A new path for HIV entry

A new study overthrows a long-held theory on how HIV finds its way into host cells. Rather than fusing directly with the host cell membrane, the virus is first engulfed by it to form a vesicle that releases its contents into the cytoplasm, a study published tomorrow (May 1) in __Cell__ reports. linkurl:The findings;http://www.cell.com/abstract/S0092-8674(09)00268-2 may suggest other therapeutic avenues for targeting HIV, the researchers say. A single virus (yellow) co-labeled with amembrane (r

Edyta Zielinska
Apr 29, 2009
A new study overthrows a long-held theory on how HIV finds its way into host cells. Rather than fusing directly with the host cell membrane, the virus is first engulfed by it to form a vesicle that releases its contents into the cytoplasm, a study published tomorrow (May 1) in __Cell__ reports. linkurl:The findings;http://www.cell.com/abstract/S0092-8674(09)00268-2 may suggest other therapeutic avenues for targeting HIV, the researchers say.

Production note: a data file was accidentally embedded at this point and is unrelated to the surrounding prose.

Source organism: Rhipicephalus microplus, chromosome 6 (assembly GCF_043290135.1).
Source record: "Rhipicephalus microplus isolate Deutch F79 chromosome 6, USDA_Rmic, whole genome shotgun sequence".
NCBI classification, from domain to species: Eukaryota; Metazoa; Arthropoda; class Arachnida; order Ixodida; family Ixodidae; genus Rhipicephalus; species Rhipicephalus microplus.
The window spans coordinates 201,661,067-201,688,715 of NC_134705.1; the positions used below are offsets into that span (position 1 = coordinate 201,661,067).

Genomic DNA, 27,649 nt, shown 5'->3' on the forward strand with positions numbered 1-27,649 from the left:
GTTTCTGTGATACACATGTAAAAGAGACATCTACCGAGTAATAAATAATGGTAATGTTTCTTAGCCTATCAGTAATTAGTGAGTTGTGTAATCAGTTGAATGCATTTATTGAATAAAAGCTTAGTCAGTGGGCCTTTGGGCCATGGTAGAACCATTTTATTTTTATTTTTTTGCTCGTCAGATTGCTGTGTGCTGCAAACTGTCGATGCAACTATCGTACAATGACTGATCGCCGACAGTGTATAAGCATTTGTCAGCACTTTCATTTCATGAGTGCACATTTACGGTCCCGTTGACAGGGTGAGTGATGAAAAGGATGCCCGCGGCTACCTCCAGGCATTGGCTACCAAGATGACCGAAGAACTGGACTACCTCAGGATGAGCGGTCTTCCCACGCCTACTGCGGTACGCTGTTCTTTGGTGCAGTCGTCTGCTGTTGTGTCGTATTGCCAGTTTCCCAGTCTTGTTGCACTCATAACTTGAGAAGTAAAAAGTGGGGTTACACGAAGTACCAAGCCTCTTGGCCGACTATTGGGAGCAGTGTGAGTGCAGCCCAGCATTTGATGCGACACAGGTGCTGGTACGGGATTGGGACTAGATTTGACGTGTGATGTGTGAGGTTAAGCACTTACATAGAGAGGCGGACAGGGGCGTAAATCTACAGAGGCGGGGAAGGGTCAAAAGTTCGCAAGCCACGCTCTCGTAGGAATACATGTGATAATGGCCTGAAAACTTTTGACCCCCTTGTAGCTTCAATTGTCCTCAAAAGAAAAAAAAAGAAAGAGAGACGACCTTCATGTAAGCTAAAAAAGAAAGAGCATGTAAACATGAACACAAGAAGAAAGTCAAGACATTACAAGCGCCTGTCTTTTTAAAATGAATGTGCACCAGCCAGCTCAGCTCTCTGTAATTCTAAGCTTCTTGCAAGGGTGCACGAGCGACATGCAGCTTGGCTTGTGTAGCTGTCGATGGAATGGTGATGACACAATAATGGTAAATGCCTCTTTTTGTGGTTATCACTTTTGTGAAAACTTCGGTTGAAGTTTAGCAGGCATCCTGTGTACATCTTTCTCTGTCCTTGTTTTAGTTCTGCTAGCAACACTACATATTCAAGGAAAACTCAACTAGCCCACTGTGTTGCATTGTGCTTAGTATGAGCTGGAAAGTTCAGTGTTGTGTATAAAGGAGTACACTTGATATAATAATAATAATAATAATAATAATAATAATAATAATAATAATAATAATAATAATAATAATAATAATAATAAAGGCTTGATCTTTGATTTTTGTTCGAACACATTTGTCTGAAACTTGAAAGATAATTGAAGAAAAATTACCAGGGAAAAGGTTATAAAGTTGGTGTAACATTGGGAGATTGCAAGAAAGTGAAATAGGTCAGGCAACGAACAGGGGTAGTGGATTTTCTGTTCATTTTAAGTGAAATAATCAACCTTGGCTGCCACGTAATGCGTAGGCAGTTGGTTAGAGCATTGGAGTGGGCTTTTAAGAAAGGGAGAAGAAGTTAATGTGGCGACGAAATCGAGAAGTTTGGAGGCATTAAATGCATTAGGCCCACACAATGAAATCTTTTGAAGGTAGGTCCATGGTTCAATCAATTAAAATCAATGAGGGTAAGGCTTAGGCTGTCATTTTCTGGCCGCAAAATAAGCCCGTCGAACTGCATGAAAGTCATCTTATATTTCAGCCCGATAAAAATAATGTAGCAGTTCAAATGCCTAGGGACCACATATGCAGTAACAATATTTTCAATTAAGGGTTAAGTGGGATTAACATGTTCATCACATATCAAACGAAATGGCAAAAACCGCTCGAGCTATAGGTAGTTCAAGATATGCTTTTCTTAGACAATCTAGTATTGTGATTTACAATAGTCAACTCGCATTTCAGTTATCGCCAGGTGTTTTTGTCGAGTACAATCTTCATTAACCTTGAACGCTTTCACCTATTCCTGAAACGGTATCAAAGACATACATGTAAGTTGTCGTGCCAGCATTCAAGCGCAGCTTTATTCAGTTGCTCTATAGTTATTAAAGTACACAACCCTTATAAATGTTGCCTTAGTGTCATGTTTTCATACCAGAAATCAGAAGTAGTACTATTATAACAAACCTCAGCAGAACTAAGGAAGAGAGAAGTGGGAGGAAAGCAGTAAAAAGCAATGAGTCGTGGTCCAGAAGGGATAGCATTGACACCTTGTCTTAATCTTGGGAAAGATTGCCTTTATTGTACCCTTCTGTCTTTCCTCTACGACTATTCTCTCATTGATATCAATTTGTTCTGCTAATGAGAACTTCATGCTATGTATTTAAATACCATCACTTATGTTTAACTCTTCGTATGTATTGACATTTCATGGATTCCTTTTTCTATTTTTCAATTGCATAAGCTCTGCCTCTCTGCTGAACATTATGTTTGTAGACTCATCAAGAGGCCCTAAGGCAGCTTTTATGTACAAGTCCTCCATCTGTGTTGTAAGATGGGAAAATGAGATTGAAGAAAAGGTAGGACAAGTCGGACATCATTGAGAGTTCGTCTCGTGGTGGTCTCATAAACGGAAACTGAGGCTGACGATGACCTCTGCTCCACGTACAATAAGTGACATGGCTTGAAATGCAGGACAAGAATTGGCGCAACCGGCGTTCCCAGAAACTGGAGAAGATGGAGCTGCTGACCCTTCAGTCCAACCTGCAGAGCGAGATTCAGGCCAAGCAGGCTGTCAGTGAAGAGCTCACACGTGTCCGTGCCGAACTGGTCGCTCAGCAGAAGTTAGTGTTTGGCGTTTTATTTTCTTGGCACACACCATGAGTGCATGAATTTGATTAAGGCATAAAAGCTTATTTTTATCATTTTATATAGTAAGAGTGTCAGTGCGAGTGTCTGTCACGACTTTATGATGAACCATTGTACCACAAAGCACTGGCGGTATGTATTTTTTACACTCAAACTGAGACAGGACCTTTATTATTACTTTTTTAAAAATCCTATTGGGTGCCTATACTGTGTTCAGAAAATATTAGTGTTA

A single virus (yellow) co-labeled with a
membrane (red) and content (green) markers
migrates toward the cell nucleus and releases
its contents into the cytosol by fusing with
the endosomal membrane.

Image: Gregory Melikyan & Yuri Kim
Drawing: Norair Melikyan Images
"This is such an extensive and thorough paper that I think people are going to accept this as the dominant mode of viral entry" for HIV, said linkurl:Robert Blumenthal,;http://ccr.cancer.gov/Staff/staff.asp?profileid=5748 head of the Membrane Structure and Function Section at the National Cancer Institute in Frederick,...




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